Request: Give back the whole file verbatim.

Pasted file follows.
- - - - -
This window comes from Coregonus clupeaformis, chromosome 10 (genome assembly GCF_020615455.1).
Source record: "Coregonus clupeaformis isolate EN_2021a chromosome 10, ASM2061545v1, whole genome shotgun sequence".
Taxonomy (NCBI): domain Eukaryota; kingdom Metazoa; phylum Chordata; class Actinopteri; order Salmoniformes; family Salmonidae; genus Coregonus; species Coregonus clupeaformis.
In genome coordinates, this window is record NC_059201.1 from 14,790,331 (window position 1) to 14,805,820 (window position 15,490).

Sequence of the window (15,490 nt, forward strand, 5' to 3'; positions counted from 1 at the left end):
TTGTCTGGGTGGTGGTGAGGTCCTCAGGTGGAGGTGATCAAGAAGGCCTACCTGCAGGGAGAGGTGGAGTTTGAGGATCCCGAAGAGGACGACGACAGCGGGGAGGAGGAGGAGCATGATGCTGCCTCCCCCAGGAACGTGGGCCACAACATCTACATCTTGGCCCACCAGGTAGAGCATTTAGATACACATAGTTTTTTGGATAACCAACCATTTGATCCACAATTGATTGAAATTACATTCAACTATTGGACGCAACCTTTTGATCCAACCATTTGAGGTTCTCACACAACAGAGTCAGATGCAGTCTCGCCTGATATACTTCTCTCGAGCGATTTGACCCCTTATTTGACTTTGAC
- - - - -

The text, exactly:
This window comes from Coregonus clupeaformis, chromosome 10 (genome assembly GCF_020615455.1).
Source record: "Coregonus clupeaformis isolate EN_2021a chromosome 10, ASM2061545v1, whole genome shotgun sequence".
Taxonomy (NCBI): domain Eukaryota; kingdom Metazoa; phylum Chordata; class Actinopteri; order Salmoniformes; family Salmonidae; genus Coregonus; species Coregonus clupeaformis.
In genome coordinates, this window is record NC_059201.1 from 14,790,331 (window position 1) to 14,805,820 (window position 15,490).

Sequence of the window (15,490 nt, forward strand, 5' to 3'; positions counted from 1 at the left end):
TTGTCTGGGTGGTGGTGAGGTCCTCAGGTGGAGGTGATCAAGAAGGCCTACCTGCAGGGAGAGGTGGAGTTTGAGGATCCCGAAGAGGACGACGACAGCGGGGAGGAGGAGGAGCATGATGCTGCCTCCCCCAGGAACGTGGGCCACAACATCTACATCTTGGCCCACCAGGTAGAGCATTTAGATACACATAGTTTTTTGGATAACCAACCATTTGATCCACAATTGATTGAAATTACATTCAACTATTGGACGCAACCTTTTGATCCAACCATTTGAGGTTCTCACACAACAGAGTCAGATGCAGTCTCGCCTGATATACTTCTCTCGAGCGATTTGACCCCTTATTTGACTTTGAC